– £55 for a replica shit

– £1,000 season tickets

– £5 beers

and all the other ways F-A-N-S are bled dry for profits. The first game where both home and away sets of fans decide to not attend/buy tickets out of protest to both clubs owners will be a landmark event which will effect change. Also, will break down some of the walls surrounding tribalism that is hurting football.

I doubt it would EVER happen but it would most certainly work.

Yeah I sound like a hippy and want to “stick it to the man” but I didn’t fall in love with this game by pretending when I playing down the park I had just be awarded a contract worth £300k a week, I dreamt of scoring the winning goal in the FA Cup Final for the team I supported, ending England 30 years of hurt with a thunder-bastard into the top corner against Brazil/Germany…

Leicester defying the odds (and EVERYONE’S predictions) to top the table and beat City convincingly on their own patch this weekend is striking a cord with so many because its Roy of the Rovers stuff… If it was written down as a script, you’d think “what a load of guff, that would never happen…” but it bloody is, in front of us and I think its beautiful!

I will probably be ripped to shreds over this but I don’t care.
Jon Andrews


“Real” fans being priced out
I’ve read with interest the articles on ticket prices, including the excellent one by John Nicholson today, and something struck me.

The assumption has always been that the clubs want the “real” fans to attend games, and they believe that they can charge what they want because the dedicated fans will always attend. But what has occurred to me is that, perhaps, they don’t want the dedicated fans to attend at all. The larger amount of their income, as everyone knows, comes from the TV deals these days. So which is more important to them? Making sure that “real” fans continue to attend matches, or making sure that the dedicated fans buy their TV subscriptions?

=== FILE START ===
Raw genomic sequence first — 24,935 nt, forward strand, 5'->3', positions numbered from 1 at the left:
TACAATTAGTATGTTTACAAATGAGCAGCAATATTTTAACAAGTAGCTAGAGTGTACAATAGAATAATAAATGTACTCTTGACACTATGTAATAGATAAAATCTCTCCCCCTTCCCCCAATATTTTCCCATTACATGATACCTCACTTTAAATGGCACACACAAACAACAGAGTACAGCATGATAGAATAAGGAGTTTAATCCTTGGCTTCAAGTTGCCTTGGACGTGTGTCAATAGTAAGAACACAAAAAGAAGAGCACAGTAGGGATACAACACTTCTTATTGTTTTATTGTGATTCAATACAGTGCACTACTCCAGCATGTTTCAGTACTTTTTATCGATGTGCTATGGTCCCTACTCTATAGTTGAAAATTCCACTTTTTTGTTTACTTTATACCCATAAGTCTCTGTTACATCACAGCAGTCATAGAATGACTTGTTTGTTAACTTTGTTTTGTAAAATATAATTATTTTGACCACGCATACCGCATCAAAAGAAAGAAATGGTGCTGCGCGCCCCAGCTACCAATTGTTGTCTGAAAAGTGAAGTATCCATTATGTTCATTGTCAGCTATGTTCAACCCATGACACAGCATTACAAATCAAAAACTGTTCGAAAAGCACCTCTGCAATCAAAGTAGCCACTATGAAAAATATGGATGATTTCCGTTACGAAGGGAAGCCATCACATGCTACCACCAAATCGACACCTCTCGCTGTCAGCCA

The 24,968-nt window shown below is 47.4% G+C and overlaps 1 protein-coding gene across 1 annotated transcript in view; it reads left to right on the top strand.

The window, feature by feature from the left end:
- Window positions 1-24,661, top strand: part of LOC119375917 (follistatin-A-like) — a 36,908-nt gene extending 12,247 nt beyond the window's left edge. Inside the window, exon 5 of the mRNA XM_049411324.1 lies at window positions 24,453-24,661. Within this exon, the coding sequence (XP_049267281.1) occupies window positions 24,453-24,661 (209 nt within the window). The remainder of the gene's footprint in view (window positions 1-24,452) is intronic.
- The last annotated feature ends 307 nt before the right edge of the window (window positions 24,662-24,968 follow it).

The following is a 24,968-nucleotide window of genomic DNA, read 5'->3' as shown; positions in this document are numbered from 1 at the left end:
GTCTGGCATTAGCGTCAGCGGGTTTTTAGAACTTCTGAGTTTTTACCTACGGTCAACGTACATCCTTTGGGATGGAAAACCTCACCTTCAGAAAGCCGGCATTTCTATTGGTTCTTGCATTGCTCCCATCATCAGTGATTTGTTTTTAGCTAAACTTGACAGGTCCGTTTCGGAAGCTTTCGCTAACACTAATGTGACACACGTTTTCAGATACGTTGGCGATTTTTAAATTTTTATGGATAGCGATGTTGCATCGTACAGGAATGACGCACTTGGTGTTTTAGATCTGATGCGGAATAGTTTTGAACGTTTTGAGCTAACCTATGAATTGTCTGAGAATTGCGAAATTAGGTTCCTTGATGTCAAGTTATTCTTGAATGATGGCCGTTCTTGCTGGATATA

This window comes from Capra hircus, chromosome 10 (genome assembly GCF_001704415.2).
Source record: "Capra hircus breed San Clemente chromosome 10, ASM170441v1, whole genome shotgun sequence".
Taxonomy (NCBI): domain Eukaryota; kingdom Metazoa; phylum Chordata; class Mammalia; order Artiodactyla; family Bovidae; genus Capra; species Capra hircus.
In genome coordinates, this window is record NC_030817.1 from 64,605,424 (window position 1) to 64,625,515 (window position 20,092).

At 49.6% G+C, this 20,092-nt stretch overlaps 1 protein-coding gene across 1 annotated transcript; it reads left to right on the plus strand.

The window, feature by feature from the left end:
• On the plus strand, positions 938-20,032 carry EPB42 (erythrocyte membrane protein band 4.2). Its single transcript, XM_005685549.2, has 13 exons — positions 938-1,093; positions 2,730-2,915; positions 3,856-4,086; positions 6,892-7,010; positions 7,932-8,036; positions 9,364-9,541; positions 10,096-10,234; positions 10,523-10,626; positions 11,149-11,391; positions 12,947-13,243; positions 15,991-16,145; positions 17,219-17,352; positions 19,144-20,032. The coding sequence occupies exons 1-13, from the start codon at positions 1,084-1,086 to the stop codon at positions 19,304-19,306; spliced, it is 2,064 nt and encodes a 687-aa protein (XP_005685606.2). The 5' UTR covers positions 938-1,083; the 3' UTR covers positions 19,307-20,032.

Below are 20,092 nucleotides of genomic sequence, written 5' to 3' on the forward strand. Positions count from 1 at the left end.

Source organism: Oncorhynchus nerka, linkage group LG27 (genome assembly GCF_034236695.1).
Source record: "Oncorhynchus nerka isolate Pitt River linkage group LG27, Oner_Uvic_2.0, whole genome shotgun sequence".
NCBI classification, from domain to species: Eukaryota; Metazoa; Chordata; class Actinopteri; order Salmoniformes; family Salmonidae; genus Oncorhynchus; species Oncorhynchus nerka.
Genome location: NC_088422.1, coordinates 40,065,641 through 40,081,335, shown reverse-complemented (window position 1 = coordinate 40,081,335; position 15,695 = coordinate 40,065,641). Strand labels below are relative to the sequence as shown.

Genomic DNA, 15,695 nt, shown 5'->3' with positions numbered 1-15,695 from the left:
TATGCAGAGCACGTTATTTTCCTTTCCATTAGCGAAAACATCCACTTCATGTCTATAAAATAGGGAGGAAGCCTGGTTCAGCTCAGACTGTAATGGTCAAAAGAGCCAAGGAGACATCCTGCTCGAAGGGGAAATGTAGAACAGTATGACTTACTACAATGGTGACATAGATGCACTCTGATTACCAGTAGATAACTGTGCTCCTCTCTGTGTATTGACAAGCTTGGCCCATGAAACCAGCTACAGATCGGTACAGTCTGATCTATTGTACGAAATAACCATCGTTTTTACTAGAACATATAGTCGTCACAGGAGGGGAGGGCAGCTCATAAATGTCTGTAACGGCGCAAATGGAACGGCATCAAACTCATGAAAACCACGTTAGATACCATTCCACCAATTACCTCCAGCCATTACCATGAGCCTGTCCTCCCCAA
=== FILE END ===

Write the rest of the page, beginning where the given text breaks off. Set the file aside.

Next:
In all honesty, it is the latter. So the more “real” fans they can price out of attending matches (leaving matchday attendance the preserve of day-trippers who will buy from the club shop, eat overpriced pies and drink overpriced American p!ss branded as beer), the more people they can ensure buy the Sky & BT subscriptions to make sure the TV money keeps rolling in.

In effect, all of the arguments against high ticket prices – the things that seem logical to the supporters as being bad things – aren’t an unfortunate by-product of increasing prices, but are actually the point.

Interested to know if anyone thinks this makes sense, or if it’s the paranoid ramblings of someone who’s a little sleep deprived because of non-sleeping children.
Martin Gilbert (nothing to put in brackets because I have no thoughts left), Dublin.


How Ayre should have handled it
I read the piece about the futility of Liverpool fans walking out on 77 minutes and had to agree with it on the whole. You have to have a certain amount of admiration for the Liverpool fans for actually walking out (although I wonder whether they would have at 1-0, or 0-0 and they were all over Sunderland, that 2-0 looks comfortable and made the decision all the easier). However, the fact is it reminded me of Homer shouting at Moe “You’ve just lost a customer” as Moe kept asking “What Homer?, I can’t hear you” whilst readily creaming in the profits for what was originally Homers idea. Liverpool is originally the Liverpool supporters club, yet now they’re getting done over, soon to be wandering vacantly round the city murmuring “Ayre, Ayre, Ayre, Ayre”.

The thing is I reckon Ayre has missed a trick. I reckon he should have gone balls in and openly admitted that the new stand was going to be used to create extra additional revenue, and that the prices in this new stand were going to be higher than normal, and here’s the crunch. They were going to be for the football tourists. The very people that are the other bane of Liverpool fans, thems that come in, taking their seats, and ruining the atmosphere. Not only would Liverpool be seen to be creaming these fair-weather fans, but by doing so they were maintaining the atmosphere in the likes of the Kop, and also freezing prices, maybe even lowering them, for the real fan. The Local Fan. We all know it would be bull, but it put a spin that says FSG acknowledge the fans. Maybe I’m just being cynical.